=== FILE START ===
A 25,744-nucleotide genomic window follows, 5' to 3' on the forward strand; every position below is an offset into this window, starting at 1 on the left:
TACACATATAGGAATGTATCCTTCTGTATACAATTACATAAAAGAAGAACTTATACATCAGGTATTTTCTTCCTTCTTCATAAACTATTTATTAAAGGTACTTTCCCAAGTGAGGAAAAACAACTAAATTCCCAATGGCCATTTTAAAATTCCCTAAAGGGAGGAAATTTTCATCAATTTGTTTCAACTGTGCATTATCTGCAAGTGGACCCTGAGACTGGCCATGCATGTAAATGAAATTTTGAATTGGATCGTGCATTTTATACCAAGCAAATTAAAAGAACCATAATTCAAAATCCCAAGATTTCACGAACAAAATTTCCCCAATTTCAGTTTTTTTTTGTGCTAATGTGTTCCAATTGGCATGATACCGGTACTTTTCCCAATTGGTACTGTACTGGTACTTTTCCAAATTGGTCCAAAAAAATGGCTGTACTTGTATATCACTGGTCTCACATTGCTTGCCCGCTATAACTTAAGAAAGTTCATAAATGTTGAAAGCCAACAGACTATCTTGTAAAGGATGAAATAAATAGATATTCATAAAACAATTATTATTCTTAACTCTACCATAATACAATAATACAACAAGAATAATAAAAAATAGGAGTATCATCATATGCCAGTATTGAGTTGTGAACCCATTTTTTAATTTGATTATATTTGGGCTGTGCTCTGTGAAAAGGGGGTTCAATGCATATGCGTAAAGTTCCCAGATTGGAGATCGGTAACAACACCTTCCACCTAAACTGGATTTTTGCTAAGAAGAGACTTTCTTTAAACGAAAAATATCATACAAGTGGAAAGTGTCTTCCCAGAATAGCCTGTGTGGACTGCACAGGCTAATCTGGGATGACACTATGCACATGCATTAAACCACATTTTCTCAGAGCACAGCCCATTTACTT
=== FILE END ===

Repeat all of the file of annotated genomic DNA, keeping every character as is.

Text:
A 25,744-nucleotide genomic window follows, 5' to 3' on the forward strand; every position below is an offset into this window, starting at 1 on the left:
TACACATATAGGAATGTATCCTTCTGTATACAATTACATAAAAGAAGAACTTATACATCAGGTATTTTCTTCCTTCTTCATAAACTATTTATTAAAGGTACTTTCCCAAGTGAGGAAAAACAACTAAATTCCCAATGGCCATTTTAAAATTCCCTAAAGGGAGGAAATTTTCATCAATTTGTTTCAACTGTGCATTATCTGCAAGTGGACCCTGAGACTGGCCATGCATGTAAATGAAATTTTGAATTGGATCGTGCATTTTATACCAAGCAAATTAAAAGAACCATAATTCAAAATCCCAAGATTTCACGAACAAAATTTCCCCAATTTCAGTTTTTTTTTGTGCTAATGTGTTCCAATTGGCATGATACCGGTACTTTTCCCAATTGGTACTGTACTGGTACTTTTCCAAATTGGTCCAAAAAAATGGCTGTACTTGTATATCACTGGTCTCACATTGCTTGCCCGCTATAACTTAAGAAAGTTCATAAATGTTGAAAGCCAACAGACTATCTTGTAAAGGATGAAATAAATAGATATTCATAAAACAATTATTATTCTTAACTCTACCATAATACAATAATACAACAAGAATAATAAAAAATAGGAGTATCATCATATGCCAGTATTGAGTTGTGAACCCATTTTTTAATTTGATTATATTTGGGCTGTGCTCTGTGAAAAGGGGGTTCAATGCATATGCGTAAAGTTCCCAGATTGGAGATCGGTAACAACACCTTCCACCTAAACTGGATTTTTGCTAAGAAGAGACTTTCTTTAAACGAAAAATATCATACAAGTGGAAAGTGTCTTCCCAGAATAGCCTGTGTGGACTGCACAGGCTAATCTGGGATGACACTATGCACATGCATTAAACCACATTTTCTCAGAGCACAGCCCATTTACTT